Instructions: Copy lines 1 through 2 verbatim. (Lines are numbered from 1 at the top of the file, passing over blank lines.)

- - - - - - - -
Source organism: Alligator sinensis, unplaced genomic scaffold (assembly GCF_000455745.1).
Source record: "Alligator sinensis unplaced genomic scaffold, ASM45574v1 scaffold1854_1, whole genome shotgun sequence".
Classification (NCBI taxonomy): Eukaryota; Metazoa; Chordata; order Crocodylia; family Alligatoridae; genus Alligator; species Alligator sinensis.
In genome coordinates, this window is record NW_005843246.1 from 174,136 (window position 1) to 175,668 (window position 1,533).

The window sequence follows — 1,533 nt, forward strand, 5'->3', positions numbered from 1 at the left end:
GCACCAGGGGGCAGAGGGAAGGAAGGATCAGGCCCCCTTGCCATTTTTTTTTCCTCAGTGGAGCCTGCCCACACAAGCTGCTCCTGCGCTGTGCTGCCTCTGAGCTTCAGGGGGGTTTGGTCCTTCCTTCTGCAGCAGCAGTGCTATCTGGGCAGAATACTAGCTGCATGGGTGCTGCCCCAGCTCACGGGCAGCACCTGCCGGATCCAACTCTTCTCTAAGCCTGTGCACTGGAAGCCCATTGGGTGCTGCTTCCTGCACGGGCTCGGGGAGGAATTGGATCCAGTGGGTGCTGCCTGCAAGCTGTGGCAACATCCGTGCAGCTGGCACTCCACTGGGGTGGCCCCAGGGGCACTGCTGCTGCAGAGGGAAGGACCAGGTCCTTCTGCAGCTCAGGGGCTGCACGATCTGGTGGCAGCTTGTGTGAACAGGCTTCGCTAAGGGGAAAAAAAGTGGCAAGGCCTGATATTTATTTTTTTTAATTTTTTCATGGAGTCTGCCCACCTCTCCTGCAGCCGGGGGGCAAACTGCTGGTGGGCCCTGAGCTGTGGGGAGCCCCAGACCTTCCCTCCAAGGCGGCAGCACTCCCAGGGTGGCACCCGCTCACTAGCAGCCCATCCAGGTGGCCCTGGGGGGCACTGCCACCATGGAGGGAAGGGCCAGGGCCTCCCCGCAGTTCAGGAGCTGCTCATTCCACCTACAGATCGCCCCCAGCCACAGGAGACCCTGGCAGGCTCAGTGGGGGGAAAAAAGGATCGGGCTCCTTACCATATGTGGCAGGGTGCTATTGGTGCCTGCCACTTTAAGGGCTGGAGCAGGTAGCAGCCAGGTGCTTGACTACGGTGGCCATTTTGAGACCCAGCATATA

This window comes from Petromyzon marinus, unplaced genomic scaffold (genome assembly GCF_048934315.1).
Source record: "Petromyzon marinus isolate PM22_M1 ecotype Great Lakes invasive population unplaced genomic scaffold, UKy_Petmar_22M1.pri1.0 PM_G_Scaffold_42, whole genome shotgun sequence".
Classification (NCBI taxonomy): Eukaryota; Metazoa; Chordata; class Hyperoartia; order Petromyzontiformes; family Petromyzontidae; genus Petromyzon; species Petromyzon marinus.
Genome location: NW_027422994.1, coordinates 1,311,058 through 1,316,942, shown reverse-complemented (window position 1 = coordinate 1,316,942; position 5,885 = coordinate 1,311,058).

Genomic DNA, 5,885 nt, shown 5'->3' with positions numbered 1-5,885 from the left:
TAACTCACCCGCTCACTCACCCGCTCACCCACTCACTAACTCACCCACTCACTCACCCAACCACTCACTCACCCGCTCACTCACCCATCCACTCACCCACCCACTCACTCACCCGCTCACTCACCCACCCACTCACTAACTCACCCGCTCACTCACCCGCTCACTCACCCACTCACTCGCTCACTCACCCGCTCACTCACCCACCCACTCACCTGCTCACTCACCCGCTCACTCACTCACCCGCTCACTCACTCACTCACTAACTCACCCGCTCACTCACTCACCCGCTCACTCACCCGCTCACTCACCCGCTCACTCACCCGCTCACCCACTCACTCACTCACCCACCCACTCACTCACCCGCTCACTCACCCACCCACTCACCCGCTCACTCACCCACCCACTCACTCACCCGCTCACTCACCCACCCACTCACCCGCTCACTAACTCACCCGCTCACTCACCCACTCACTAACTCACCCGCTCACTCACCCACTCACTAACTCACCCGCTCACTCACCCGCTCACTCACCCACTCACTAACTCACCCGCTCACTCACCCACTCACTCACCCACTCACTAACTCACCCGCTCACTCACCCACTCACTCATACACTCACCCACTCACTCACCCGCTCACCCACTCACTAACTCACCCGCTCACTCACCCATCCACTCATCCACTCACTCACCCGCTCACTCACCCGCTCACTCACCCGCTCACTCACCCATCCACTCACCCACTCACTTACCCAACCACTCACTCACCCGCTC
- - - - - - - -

Source organism: Alligator sinensis, unplaced genomic scaffold (assembly GCF_000455745.1).
Source record: "Alligator sinensis unplaced genomic scaffold, ASM45574v1 scaffold1854_1, whole genome shotgun sequence".